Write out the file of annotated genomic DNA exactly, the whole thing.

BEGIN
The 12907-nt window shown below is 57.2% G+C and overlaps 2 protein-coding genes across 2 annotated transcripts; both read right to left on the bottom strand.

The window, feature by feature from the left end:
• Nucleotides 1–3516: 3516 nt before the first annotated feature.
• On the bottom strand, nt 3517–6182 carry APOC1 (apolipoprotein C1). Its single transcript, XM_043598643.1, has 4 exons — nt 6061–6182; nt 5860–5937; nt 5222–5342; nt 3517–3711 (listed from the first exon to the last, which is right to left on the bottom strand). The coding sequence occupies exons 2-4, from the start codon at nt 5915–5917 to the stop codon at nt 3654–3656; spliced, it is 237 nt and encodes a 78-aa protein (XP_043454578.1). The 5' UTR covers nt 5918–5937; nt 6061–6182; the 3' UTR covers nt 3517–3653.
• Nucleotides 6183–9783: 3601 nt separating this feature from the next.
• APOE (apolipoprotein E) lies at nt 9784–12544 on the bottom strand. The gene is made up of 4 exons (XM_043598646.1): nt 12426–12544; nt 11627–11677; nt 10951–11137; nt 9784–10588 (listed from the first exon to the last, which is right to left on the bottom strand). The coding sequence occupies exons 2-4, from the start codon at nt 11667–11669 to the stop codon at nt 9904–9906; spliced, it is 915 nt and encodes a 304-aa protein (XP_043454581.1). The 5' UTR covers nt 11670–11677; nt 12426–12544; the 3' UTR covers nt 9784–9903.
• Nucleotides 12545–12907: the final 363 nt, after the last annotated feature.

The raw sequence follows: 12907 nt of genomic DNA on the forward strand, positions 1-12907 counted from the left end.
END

The 12907-nt window shown below is 57.2% G+C and overlaps 2 protein-coding genes across 2 annotated transcripts; both read right to left on the bottom strand.

The window, feature by feature from the left end:
• Nucleotides 1–3516: 3516 nt before the first annotated feature.
• On the bottom strand, nt 3517–6182 carry APOC1 (apolipoprotein C1). Its single transcript, XM_043598643.1, has 4 exons — nt 6061–6182; nt 5860–5937; nt 5222–5342; nt 3517–3711 (listed from the first exon to the last, which is right to left on the bottom strand). The coding sequence occupies exons 2-4, from the start codon at nt 5915–5917 to the stop codon at nt 3654–3656; spliced, it is 237 nt and encodes a 78-aa protein (XP_043454578.1). The 5' UTR covers nt 5918–5937; nt 6061–6182; the 3' UTR covers nt 3517–3653.
• Nucleotides 6183–9783: 3601 nt separating this feature from the next.
• APOE (apolipoprotein E) lies at nt 9784–12544 on the bottom strand. The gene is made up of 4 exons (XM_043598646.1): nt 12426–12544; nt 11627–11677; nt 10951–11137; nt 9784–10588 (listed from the first exon to the last, which is right to left on the bottom strand). The coding sequence occupies exons 2-4, from the start codon at nt 11667–11669 to the stop codon at nt 9904–9906; spliced, it is 915 nt and encodes a 304-aa protein (XP_043454581.1). The 5' UTR covers nt 11670–11677; nt 12426–12544; the 3' UTR covers nt 9784–9903.
• Nucleotides 12545–12907: the final 363 nt, after the last annotated feature.

The raw sequence follows: 12907 nt of genomic DNA on the forward strand, positions 1-12907 counted from the left end.